By Michael Barnes
A few months ago I wrote an article about the issue with much of the popular media and scientific work done related to ecosystem services of turfgrass greenspaces whereby the majority of efforts in this area have done one of two things, either a) they’ve failed to compare turfgrass to a suitable alternative and/or b) they’ve not included significant portions of the academic literature causing large gaps in the full picture of what turfgrass greenspaces provide. Today though, I’m happy to report that a new review in this area expands both the depth and breadth of understanding the ecosystem services and disservices of turfgrass greenspaces.
Published just this month, “Urban green spaces and sustainability: Exploring the ecosystem services and disservices of grassy lawns versus floral meadows,” by Paudel and States, explores the comparison between these two urban landscapes in a more robust way than the majority of previous reviews. Review articles are those that attempt to summarize the state of the research on a particular topic by synthesizing the findings of previous research articles. Before diving in, for the non-academics and researchers reading, reviews are HARD. They are extremely time consuming, hard to execute, and nearly impossible to get perfectly right for everyone who might come across it. Let me give you just one example. When doing a review, you have to set a time limit, i.e., from what beginning date to what end date do I want to look at. This choice immediately makes a review as accurate as what is available in the literature between those two dates. As after all of the papers are collected, you have to go about organizing and analyzing them which can take months, and that's not including the writing of the actual paper itself. So you can imagine how many new papers came out related to that topic in the intervening time between when your date range ended and when the review was published. There are a multitude of other factors that make reviews difficult, but I hope illustrating that one helps orient you a bit to be a bit more forgiving of review papers in the future. Okay, back to the paper at hand!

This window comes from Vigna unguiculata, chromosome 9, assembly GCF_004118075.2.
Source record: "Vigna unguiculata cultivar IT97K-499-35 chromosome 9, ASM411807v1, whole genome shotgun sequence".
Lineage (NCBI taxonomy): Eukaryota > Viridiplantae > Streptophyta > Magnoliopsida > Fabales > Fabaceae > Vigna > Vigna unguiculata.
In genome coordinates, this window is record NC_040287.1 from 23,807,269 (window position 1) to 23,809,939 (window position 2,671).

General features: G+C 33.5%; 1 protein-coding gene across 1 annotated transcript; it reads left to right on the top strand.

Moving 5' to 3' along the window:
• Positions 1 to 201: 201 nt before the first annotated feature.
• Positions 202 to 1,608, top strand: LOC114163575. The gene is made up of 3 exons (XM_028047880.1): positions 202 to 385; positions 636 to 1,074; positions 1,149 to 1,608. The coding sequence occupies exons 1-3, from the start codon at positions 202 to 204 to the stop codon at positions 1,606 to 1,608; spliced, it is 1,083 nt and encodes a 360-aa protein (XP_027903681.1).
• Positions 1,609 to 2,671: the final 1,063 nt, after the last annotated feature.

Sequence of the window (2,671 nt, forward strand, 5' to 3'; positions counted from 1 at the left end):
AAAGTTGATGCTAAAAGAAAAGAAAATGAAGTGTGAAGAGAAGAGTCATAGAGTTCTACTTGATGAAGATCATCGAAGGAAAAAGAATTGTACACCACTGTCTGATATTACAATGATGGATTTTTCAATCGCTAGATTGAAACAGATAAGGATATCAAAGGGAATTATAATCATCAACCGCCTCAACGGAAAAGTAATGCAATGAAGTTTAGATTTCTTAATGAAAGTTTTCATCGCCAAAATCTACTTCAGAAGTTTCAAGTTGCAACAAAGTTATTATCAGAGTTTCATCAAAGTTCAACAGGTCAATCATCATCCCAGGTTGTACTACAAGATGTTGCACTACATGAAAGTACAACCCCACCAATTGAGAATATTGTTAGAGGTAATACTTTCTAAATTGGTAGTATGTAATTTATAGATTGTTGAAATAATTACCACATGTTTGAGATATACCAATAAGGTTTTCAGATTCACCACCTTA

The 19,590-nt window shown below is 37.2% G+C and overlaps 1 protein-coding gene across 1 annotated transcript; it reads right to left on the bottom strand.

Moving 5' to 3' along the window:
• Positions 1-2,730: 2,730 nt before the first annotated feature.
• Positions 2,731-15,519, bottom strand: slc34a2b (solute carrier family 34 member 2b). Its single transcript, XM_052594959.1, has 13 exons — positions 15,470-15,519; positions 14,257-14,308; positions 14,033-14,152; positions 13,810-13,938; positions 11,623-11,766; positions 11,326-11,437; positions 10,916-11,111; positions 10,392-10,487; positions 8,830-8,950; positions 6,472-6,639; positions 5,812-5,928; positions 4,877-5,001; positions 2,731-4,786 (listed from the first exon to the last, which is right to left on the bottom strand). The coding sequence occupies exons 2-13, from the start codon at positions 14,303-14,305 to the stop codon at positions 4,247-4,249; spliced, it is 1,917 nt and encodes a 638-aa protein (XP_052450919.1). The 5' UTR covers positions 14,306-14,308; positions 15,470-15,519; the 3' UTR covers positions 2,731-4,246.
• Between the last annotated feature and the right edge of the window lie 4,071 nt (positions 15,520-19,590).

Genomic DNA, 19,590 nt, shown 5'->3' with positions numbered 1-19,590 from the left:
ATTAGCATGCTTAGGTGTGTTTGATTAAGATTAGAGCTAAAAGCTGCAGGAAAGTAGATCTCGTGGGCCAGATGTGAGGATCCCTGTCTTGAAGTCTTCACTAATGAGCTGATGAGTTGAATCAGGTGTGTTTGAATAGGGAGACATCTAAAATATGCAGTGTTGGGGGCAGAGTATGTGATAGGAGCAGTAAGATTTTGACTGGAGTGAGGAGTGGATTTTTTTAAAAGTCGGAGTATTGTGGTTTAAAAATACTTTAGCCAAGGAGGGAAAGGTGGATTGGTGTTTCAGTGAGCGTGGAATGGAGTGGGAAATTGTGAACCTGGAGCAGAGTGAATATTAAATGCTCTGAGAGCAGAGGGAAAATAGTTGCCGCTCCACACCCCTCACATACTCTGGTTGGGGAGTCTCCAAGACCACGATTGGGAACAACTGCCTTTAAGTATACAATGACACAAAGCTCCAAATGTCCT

I’m not going to go through the review point by point but rather discuss 3 key elements which make this review one to check out.
(1) The review takes into account literature from across a broad range of disciplines. This should seem like common sense, but a lot of reviews are framed from a particular disciplinary perspective. While this isn’t necessarily a negative, it can leave out critical pieces of literature. Turfgrass greenspaces are studied by a variety of folks whose disciplinary specialities often are in turfgrass science, but also often aren’t included. The current review brings in literature that spans from turfgrass scientists to entomologists to urban planning scholars. The disciplinary inclusivity allows for more robust conclusions to be drawn if, for example, a particular ecosystem service is found by researchers across disciplines using a multitude of tools and methods to come to that conclusion. In other words, it's a way of triangulating findings to come to a more comprehensive understanding of what’s actually happening.